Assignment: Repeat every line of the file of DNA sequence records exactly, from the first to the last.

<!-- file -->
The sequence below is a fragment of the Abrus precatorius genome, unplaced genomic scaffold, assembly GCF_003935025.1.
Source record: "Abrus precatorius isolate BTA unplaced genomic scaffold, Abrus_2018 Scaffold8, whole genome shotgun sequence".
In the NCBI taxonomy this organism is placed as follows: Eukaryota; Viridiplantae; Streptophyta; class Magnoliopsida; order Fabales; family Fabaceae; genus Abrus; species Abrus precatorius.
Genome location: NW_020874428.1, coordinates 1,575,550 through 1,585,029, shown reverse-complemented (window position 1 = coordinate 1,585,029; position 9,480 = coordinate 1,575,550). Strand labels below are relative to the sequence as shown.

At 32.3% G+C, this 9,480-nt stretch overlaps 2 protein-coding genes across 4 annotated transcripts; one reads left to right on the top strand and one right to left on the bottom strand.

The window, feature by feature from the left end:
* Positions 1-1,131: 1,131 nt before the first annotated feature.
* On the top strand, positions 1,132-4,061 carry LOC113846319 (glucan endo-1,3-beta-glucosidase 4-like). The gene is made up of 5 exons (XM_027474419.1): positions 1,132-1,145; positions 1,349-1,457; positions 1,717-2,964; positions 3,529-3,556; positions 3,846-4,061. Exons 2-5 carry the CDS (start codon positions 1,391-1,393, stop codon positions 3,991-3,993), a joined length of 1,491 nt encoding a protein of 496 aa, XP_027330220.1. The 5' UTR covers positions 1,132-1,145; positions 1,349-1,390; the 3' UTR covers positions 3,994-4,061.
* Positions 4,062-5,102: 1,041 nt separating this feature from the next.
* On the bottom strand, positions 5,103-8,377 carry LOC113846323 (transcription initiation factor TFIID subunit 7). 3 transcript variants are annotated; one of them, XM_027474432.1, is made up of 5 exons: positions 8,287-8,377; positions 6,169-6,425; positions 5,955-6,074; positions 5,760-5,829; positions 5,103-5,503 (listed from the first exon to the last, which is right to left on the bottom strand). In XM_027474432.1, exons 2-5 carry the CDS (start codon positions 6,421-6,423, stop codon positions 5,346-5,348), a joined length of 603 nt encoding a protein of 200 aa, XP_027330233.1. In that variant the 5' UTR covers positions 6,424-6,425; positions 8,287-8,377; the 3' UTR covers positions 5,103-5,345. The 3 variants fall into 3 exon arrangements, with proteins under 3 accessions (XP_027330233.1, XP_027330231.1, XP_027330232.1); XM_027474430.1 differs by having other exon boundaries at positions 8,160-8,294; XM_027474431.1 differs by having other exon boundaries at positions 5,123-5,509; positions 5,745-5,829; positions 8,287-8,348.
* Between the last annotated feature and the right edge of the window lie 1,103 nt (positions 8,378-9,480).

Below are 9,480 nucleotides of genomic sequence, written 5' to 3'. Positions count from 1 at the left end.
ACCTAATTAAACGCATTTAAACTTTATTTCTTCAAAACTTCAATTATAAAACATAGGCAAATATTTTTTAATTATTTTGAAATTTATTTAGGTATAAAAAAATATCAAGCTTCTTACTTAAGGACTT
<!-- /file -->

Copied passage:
The sequence below is a fragment of the Abrus precatorius genome, unplaced genomic scaffold, assembly GCF_003935025.1.
Source record: "Abrus precatorius isolate BTA unplaced genomic scaffold, Abrus_2018 Scaffold8, whole genome shotgun sequence".
In the NCBI taxonomy this organism is placed as follows: Eukaryota; Viridiplantae; Streptophyta; class Magnoliopsida; order Fabales; family Fabaceae; genus Abrus; species Abrus precatorius.
Genome location: NW_020874428.1, coordinates 1,575,550 through 1,585,029, shown reverse-complemented (window position 1 = coordinate 1,585,029; position 9,480 = coordinate 1,575,550). Strand labels below are relative to the sequence as shown.

At 32.3% G+C, this 9,480-nt stretch overlaps 2 protein-coding genes across 4 annotated transcripts; one reads left to right on the top strand and one right to left on the bottom strand.

The window, feature by feature from the left end:
* Positions 1-1,131: 1,131 nt before the first annotated feature.
* On the top strand, positions 1,132-4,061 carry LOC113846319 (glucan endo-1,3-beta-glucosidase 4-like). The gene is made up of 5 exons (XM_027474419.1): positions 1,132-1,145; positions 1,349-1,457; positions 1,717-2,964; positions 3,529-3,556; positions 3,846-4,061. Exons 2-5 carry the CDS (start codon positions 1,391-1,393, stop codon positions 3,991-3,993), a joined length of 1,491 nt encoding a protein of 496 aa, XP_027330220.1. The 5' UTR covers positions 1,132-1,145; positions 1,349-1,390; the 3' UTR covers positions 3,994-4,061.
* Positions 4,062-5,102: 1,041 nt separating this feature from the next.
* On the bottom strand, positions 5,103-8,377 carry LOC113846323 (transcription initiation factor TFIID subunit 7). 3 transcript variants are annotated; one of them, XM_027474432.1, is made up of 5 exons: positions 8,287-8,377; positions 6,169-6,425; positions 5,955-6,074; positions 5,760-5,829; positions 5,103-5,503 (listed from the first exon to the last, which is right to left on the bottom strand). In XM_027474432.1, exons 2-5 carry the CDS (start codon positions 6,421-6,423, stop codon positions 5,346-5,348), a joined length of 603 nt encoding a protein of 200 aa, XP_027330233.1. In that variant the 5' UTR covers positions 6,424-6,425; positions 8,287-8,377; the 3' UTR covers positions 5,103-5,345. The 3 variants fall into 3 exon arrangements, with proteins under 3 accessions (XP_027330233.1, XP_027330231.1, XP_027330232.1); XM_027474430.1 differs by having other exon boundaries at positions 8,160-8,294; XM_027474431.1 differs by having other exon boundaries at positions 5,123-5,509; positions 5,745-5,829; positions 8,287-8,348.
* Between the last annotated feature and the right edge of the window lie 1,103 nt (positions 8,378-9,480).

Below are 9,480 nucleotides of genomic sequence, written 5' to 3'. Positions count from 1 at the left end.
ACCTAATTAAACGCATTTAAACTTTATTTCTTCAAAACTTCAATTATAAAACATAGGCAAATATTTTTTAATTATTTTGAAATTTATTTAGGTATAAAAAAATATCAAGCTTCTTACTTAAGGACTT